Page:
Short stature

Most children with short stature are healthy.

Short stature is defined as height that is more than two standard deviations below the mean for age, sex and population.

23 per 1000 individuals have this diagnosis.

Most children’s adult height will fall within 10cm of their target height.

Children who grow at anormal rate are more likely to represent the normal variation of growth while a poor growth rate may indicate the presence of an organic process.

Most children stay at approximately the same percentile when height is plotted on a growth chart.

There is normal variation in growth rate especially in infancy and adolescence.

Longitudinal growth charts show variations in patterns of growth based on pubertal maturation.

Prenatal causes include: undernutrition and intrinsic fetal disorders.

Postnatal causes include: familial delayed maturation, familial short stature, undernutrition, genetic abnormalities affecting bone and cartilage growth, chronic illness, glucocorticoids and attention deficit medications, and endocrine disorders such associated hypothyroidism, hypopituitarism and cortisol excess.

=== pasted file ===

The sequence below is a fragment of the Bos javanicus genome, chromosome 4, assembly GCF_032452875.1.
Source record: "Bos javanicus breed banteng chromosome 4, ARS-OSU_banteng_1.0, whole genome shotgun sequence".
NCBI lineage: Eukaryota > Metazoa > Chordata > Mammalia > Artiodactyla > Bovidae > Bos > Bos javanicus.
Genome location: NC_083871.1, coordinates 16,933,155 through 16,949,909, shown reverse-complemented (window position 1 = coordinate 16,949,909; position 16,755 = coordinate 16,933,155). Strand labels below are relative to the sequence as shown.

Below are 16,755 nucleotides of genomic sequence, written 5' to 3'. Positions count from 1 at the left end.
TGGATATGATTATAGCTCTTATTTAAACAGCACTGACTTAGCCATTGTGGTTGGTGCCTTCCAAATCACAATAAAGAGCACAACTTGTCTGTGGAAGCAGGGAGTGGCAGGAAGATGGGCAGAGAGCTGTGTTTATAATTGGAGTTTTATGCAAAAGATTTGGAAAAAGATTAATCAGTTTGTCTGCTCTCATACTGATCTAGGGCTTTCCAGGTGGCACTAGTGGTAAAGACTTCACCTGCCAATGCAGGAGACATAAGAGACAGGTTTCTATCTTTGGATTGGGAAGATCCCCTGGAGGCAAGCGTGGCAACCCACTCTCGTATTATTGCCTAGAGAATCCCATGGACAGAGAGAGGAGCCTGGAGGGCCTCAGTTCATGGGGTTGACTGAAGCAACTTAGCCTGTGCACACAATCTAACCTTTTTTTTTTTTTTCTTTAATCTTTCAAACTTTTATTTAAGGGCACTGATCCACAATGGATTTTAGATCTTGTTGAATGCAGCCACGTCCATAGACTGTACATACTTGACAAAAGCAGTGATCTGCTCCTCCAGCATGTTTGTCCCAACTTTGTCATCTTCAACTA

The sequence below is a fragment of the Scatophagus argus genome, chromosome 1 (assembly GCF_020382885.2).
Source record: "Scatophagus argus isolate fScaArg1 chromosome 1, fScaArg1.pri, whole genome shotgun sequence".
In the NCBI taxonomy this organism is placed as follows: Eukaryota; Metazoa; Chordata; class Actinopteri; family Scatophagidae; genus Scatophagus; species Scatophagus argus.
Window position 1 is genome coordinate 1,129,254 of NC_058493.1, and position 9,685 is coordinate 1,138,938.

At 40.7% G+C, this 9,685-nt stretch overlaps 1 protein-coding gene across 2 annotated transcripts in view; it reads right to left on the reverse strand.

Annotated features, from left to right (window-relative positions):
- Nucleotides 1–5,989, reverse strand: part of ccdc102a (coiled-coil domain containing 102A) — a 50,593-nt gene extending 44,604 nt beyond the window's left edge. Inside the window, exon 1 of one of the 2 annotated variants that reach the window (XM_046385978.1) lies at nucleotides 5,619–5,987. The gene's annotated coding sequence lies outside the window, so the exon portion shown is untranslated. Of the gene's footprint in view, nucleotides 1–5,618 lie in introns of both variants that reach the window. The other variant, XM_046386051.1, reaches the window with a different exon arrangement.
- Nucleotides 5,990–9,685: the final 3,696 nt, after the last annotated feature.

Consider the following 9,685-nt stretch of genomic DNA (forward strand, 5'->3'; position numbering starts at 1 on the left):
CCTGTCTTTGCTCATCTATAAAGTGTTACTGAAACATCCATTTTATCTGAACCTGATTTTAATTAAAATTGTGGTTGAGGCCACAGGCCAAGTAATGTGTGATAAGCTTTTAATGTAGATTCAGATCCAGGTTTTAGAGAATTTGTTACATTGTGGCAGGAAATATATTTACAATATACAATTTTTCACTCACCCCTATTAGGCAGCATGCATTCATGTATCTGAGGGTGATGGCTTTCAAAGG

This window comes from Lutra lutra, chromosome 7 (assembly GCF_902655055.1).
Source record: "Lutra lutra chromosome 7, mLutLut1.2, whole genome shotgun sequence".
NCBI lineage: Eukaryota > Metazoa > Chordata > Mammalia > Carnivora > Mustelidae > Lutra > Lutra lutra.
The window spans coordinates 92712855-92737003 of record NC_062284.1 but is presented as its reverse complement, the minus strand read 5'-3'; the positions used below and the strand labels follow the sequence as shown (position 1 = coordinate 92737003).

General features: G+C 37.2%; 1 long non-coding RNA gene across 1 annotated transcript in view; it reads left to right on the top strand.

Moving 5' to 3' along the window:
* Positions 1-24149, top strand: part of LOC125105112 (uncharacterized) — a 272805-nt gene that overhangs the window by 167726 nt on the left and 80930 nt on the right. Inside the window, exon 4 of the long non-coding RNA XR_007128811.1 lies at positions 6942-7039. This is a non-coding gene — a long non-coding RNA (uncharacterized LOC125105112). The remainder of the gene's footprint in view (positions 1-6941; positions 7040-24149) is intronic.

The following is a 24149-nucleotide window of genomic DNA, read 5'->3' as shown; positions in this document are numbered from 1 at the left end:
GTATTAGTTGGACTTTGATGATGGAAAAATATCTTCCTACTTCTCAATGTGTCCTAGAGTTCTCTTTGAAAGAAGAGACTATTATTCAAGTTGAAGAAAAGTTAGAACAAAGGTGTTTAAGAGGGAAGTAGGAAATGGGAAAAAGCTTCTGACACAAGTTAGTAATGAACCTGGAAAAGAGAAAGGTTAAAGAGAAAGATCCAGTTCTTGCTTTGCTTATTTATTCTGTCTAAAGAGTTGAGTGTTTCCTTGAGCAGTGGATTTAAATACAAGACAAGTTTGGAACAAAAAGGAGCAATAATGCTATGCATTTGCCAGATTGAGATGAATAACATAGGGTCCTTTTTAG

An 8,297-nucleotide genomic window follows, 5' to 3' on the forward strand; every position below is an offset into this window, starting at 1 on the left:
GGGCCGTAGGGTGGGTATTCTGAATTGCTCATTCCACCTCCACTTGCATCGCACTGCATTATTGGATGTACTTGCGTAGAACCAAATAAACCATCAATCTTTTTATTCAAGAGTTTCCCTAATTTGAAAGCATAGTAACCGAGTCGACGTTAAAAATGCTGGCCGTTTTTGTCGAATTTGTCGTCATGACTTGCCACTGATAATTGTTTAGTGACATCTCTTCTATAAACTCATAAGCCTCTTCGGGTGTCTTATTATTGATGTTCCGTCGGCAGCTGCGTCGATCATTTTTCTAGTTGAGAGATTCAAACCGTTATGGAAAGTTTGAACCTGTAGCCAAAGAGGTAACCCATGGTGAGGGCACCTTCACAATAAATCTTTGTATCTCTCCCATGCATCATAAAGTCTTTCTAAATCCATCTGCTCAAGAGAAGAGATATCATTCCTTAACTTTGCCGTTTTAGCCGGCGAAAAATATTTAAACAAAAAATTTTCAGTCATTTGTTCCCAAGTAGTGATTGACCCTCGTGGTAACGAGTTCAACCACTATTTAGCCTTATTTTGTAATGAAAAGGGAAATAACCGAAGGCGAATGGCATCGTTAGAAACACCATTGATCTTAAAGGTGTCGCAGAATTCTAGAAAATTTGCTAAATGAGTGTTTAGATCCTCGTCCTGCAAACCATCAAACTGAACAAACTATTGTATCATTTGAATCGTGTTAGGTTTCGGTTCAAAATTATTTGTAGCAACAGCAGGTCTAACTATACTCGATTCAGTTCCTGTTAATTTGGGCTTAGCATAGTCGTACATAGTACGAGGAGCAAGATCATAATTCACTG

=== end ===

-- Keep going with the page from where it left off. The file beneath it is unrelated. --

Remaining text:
Celiac disease in children with short stature ranges from 2-8%.

Growth hormone testing does not clearly distinguish isolated GH deficiency from idiopathic short stature.

Treatment with recombinant human growth increases the adult height of children with idiopathic short stature by 1.2-2.8 inches with wide variation.

Human GH proved for children with idiopathic short stature and weight below the 1st percentile.

Tall stature is associated with lower risk of cardiovascular disease, but higher risk of many cancers hip fractures in pulmonary emboli.

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